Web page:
Thinking allowed

Looking at Cambridge Surprise (again)

I’ve been ringing Cambridge Surprise for quite a few years now. I began with Minor (in 2005), learning the various pieces of work by rote. Then when I could do that I moved on to Major (in 2006), again, learning by rote the bits that were different from Minor. Then I got to the point that I could barely remember how to ring Minor, because I always forgot which bits of Major to leave out. I’ve got over that too, and recently have begun to ring Minor a bit more, because we have ringers who have moved on to learning it.

All of which sparked an interest in learning Cambridge Surprise Royal, i.e. on 10 bells. (Ringing it would be a rather different matter as I’m not a ten-bell ringer, and although I have rung Caters a handful of times, I’ve never rung Royal. But I want to stick with the theory for a bit.)

So I looked up the blue line for Cambridge Surprise Royal, and in searching for it I came instead across descriptions of Cambridge, and I realized I had been missing something about Cambridge all these years. The sort of thing that makes me wonder whether I could have learnt the method in a much better way — rather than learning sections by rote, and then re-learning it by place bells, instead learning it and ringing it from first principles. Because the principle behind Cambridge, on any number of bells, is quite simple.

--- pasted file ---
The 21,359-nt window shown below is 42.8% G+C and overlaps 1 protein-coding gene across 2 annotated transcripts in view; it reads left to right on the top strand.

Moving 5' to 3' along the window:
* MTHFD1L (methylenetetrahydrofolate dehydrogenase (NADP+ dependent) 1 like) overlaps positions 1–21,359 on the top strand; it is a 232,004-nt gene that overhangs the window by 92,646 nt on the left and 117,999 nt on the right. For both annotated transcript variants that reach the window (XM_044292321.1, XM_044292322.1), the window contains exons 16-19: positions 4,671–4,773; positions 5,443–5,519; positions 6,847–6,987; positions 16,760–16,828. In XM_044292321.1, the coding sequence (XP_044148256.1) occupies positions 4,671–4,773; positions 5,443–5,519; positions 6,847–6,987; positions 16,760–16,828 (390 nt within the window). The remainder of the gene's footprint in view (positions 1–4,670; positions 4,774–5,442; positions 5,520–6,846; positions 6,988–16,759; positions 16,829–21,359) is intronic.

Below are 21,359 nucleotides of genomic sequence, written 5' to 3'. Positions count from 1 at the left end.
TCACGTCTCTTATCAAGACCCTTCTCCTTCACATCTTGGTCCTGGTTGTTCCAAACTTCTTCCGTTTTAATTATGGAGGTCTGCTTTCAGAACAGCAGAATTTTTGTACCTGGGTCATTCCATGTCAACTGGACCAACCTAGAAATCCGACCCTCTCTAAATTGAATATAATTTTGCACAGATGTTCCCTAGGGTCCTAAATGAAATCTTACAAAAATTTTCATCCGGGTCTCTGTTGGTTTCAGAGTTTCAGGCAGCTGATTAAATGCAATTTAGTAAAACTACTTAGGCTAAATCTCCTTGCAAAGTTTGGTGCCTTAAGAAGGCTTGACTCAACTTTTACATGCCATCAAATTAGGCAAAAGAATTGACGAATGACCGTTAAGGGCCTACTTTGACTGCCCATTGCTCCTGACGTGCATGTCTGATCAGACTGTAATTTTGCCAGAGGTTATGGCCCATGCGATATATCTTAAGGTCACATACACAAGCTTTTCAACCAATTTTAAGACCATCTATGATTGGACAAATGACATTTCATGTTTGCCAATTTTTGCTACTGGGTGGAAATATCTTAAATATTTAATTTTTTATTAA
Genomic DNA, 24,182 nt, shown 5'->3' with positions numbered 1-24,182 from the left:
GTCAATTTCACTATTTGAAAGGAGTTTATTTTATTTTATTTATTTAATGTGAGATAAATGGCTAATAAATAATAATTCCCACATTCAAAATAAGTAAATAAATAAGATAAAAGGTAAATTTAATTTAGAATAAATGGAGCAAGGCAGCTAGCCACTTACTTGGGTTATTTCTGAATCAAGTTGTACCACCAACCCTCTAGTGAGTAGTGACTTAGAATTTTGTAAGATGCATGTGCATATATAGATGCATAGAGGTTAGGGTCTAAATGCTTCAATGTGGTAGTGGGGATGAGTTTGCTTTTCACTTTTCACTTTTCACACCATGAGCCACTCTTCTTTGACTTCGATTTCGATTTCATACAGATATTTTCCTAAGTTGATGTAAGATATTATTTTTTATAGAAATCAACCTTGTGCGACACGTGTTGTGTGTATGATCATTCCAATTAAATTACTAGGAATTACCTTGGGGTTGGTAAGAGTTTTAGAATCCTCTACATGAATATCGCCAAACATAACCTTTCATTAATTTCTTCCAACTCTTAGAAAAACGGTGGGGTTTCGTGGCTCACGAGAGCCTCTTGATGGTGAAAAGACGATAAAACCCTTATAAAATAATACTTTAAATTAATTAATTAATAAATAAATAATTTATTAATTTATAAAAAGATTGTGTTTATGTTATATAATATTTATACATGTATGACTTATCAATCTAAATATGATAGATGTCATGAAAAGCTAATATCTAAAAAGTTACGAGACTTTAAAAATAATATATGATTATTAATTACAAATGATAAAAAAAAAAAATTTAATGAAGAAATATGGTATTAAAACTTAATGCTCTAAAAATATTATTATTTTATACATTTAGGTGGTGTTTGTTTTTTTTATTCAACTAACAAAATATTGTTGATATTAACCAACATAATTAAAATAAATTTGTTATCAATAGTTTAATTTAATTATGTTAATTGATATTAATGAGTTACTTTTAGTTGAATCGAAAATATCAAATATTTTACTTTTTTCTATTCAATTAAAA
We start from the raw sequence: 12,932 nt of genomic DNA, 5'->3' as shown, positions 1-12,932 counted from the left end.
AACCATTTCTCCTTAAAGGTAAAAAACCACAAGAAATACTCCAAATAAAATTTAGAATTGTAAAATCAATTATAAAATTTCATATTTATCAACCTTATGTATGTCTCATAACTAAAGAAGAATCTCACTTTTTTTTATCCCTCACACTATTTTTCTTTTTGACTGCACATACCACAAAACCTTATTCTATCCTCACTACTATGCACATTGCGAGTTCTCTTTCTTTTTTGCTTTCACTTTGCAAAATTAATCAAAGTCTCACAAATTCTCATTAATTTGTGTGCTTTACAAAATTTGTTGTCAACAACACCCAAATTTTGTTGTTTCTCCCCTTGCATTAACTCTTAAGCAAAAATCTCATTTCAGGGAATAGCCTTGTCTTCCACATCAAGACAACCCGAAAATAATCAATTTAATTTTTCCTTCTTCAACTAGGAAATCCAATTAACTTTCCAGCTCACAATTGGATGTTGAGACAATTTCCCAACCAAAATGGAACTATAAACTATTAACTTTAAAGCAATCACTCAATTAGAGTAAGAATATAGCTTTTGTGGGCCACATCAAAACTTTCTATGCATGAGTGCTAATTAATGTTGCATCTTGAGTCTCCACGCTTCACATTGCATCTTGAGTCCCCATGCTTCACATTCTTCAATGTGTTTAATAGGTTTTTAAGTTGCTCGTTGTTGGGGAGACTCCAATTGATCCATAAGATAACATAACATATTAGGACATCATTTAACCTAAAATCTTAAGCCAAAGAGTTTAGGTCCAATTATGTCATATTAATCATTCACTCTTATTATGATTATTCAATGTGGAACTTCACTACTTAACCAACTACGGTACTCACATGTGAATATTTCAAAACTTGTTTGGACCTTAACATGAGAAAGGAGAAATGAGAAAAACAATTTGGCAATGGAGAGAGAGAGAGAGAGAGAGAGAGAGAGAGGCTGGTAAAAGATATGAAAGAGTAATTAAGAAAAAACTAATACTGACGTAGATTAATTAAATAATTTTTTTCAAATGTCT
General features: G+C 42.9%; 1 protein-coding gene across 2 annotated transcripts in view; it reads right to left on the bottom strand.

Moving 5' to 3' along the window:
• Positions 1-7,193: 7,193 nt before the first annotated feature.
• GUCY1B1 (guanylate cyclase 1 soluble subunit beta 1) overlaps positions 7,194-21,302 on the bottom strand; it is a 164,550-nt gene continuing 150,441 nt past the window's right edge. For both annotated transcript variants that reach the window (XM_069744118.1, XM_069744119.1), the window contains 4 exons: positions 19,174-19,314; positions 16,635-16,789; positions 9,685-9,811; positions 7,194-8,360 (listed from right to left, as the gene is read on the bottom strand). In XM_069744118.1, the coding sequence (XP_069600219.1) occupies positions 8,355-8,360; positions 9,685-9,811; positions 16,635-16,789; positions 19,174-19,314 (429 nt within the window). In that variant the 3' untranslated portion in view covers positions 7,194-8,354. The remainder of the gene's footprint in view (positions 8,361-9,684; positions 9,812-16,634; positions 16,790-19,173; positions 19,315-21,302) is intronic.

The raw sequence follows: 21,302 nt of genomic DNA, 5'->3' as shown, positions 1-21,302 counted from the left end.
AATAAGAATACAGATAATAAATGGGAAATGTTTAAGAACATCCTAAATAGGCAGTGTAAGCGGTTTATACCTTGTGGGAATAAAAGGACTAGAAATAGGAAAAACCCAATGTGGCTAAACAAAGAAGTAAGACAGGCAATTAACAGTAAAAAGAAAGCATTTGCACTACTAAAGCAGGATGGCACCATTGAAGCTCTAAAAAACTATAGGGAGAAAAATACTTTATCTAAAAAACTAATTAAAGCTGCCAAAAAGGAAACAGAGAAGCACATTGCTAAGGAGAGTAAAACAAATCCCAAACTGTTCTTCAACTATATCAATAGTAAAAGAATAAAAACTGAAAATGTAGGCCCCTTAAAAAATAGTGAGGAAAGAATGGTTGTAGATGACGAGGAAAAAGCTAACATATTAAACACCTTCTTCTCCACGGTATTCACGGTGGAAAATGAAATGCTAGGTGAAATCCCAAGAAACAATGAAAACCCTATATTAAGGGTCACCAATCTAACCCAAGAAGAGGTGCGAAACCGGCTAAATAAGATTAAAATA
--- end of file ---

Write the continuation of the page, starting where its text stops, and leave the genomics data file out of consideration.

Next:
Here it is:

  • the treble always treble-bob hunts from the front, out to the back where it lies behind and then treble-bob hunts down to the front again; and it does this over and over again, (n-1) times in a plain course, where n is the number of bells (6 for Minor, 8 for Major, 10 for Royal, etc).
  • each of the other bells also treble-bob hunts, but it does so “out of phase” with the treble. This means that whenever it meets the treble, it must change its pattern of treble-bob hunting to fit around the treble.

What do we mean by treble-bob hunting “out of phase”, and what are the consequences of this?


By treble-bob hunting “out of phase” we mean that when the treble dodges the other bells plain hunt, and when the treble plain hunts the other bells dodge. Like this:

1-x-----
-1-x----
1---x---
-1---x--
--1-x---
---1-x--
--1---x-
---1---x

All dodges for all bells are confined to “dodging positions” 1-2, 3-4, 5-6 etc, and never in say 2-3 or 4-5. And all dodges are at backstroke.

The variations from treble-bob hunting, if you’re not on the front or at the back, are simple too:

  • if you haven’t yet dodged in this dodging position and the treble is immediately adjacent to you (i.e. above you if you are hunting up, or below you if you are hunting down) then you plain hunt past the treble and out the other side